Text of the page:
With the region’s rapid population growth, the water-rich era when residents, businesses and municipalities just assumed plentiful water is facing its end. Conference speaker John Hofmann, executive vice president of water at the Lower Colorado River Authority in fast-growing Austin, Texas, where water is not plentiful, described the challenge: “The people who are coming aren’t bringing water with them.” The same is true in the Charlotte region.
Hoffman described the difficulties of adjudicating water rights, a tangle of contentious and competing interests among politicians, governments, residents, businesses and agriculture. The Catawba watershed, he said, hasn’t reached the explosive point where the legal restrictions must take over – yet. “You just haven’t grown to the point yet where it’s blown up,” he cautioned. “But it’s going to.”
Lacking state laws about who gets water, the Catawba-Wateree basin does have an organization of public water utilities and Duke Energy which can be a unified voice and voting entity about its water supply future. Along the river are 11 reservoirs – including Lake James, Lake Norman, Mountain Island Lake and Lake Wylie – all created and managed by Duke for use in power generation. The company held a 50-year federal license from the Federal Energy Regulatory Commission, granted in 1958.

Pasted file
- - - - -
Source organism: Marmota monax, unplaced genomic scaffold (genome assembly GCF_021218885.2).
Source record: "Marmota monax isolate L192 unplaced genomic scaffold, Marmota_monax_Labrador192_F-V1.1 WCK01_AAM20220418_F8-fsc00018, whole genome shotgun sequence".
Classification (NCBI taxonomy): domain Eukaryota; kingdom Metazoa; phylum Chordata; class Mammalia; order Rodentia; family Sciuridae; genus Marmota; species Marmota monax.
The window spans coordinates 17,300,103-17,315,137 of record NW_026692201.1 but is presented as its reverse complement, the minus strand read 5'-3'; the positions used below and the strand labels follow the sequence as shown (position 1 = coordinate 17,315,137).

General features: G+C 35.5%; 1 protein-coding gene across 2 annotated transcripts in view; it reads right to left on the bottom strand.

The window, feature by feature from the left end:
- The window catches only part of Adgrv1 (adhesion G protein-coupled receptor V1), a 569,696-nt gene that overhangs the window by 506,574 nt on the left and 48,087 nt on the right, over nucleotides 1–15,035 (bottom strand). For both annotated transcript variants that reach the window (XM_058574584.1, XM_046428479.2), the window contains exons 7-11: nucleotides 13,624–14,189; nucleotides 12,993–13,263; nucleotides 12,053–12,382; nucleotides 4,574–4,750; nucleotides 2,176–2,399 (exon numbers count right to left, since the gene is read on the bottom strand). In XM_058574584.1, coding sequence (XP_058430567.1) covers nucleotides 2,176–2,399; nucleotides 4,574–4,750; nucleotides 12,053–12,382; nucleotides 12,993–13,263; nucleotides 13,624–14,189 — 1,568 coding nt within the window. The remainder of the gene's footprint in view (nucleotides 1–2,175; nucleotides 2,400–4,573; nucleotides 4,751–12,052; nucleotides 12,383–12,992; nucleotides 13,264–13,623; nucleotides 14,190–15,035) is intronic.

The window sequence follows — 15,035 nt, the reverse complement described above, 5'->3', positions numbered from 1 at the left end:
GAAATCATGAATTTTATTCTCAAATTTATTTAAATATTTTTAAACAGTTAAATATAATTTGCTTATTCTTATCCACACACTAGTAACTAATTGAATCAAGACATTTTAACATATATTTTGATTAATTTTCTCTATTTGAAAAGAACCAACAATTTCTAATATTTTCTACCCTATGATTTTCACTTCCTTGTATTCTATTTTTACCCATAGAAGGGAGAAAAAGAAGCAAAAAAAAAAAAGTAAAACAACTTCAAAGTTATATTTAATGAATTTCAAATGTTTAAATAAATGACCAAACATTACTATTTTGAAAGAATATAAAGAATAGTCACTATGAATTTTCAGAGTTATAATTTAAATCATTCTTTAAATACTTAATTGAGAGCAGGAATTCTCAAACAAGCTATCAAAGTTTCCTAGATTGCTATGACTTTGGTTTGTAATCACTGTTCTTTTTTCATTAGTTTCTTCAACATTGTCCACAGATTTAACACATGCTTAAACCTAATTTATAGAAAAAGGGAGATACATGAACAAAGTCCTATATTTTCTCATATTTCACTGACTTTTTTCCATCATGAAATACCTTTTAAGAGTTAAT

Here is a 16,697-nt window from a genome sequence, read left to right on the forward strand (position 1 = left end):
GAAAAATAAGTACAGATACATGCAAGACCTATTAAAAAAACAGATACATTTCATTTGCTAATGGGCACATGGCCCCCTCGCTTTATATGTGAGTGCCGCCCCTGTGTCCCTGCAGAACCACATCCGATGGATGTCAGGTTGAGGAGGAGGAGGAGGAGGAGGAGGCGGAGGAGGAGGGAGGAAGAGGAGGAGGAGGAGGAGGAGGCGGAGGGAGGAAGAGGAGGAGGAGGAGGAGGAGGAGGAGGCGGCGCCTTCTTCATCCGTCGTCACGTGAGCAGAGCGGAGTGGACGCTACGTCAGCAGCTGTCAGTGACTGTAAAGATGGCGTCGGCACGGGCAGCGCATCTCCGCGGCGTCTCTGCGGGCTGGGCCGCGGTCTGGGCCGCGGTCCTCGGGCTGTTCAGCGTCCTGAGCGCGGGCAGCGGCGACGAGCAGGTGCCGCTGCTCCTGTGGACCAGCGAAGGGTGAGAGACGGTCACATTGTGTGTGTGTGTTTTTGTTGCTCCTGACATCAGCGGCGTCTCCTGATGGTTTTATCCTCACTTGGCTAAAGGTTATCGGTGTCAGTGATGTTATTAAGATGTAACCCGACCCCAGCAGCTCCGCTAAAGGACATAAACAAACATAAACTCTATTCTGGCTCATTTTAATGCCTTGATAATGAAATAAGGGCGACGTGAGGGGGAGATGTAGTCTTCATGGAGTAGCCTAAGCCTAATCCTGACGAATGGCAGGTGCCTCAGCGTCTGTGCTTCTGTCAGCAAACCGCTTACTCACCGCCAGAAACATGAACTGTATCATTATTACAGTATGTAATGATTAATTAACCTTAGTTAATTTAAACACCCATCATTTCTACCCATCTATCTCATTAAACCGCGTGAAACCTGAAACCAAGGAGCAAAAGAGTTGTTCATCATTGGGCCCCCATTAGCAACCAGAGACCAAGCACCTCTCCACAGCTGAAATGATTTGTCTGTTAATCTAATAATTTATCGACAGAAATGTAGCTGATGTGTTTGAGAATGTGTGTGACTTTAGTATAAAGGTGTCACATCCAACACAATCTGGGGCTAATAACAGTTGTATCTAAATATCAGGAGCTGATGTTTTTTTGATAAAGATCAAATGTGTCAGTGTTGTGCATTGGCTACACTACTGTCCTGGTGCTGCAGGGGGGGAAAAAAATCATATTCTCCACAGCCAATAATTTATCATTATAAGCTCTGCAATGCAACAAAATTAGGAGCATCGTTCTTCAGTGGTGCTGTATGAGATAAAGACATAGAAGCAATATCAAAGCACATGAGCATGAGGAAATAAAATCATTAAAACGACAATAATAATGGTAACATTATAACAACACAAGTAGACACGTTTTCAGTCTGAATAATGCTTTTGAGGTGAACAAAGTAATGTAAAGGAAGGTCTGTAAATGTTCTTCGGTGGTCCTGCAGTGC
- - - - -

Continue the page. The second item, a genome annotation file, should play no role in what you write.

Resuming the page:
The 2002 drought in the region caused Duke to think about its business model and the reservoirs that serve as hydroelectric and water supply sources. Duke’s concerns prompted a proposal to start charging public utilities for water they take from the basin – a way for Duke to manage and protect its power supply business investment.
Municipalities and others pushed back. That took place as Duke was renegotiating its FERC license, which forced the differing parties to the negotiating table. Meantime, that 2006 study Duke did as part of its FERC relicensing application projected the region would run out of new water capacity in 2050. Eventually the renewed FERC license required Duke to form a consortium with the public utilities that depend on the Catawba-Wateree basin. That was the impetus for the Catawba-Wateree Water Management Group.
The consortium voluntarily formed with a mission to develop a water supply management plan. The group’s 2014 water plan includes a regional approach for managing water use. It’s based on better real-time data about how much water is taken and used and includes enhanced modeling and scientific water quality and quantity approaches, which reflect input from the public utilities and Duke.
Last week’s conference, the “Water for All Summit,” was one way the group hopes to spread its messages throughout the region, including:
- Reliable, long-term water supply is critical to economic success.
- Water supply is a shared resource and needs collaborative planning and management.
- For regional success, water resources must be planned regionally with community participation.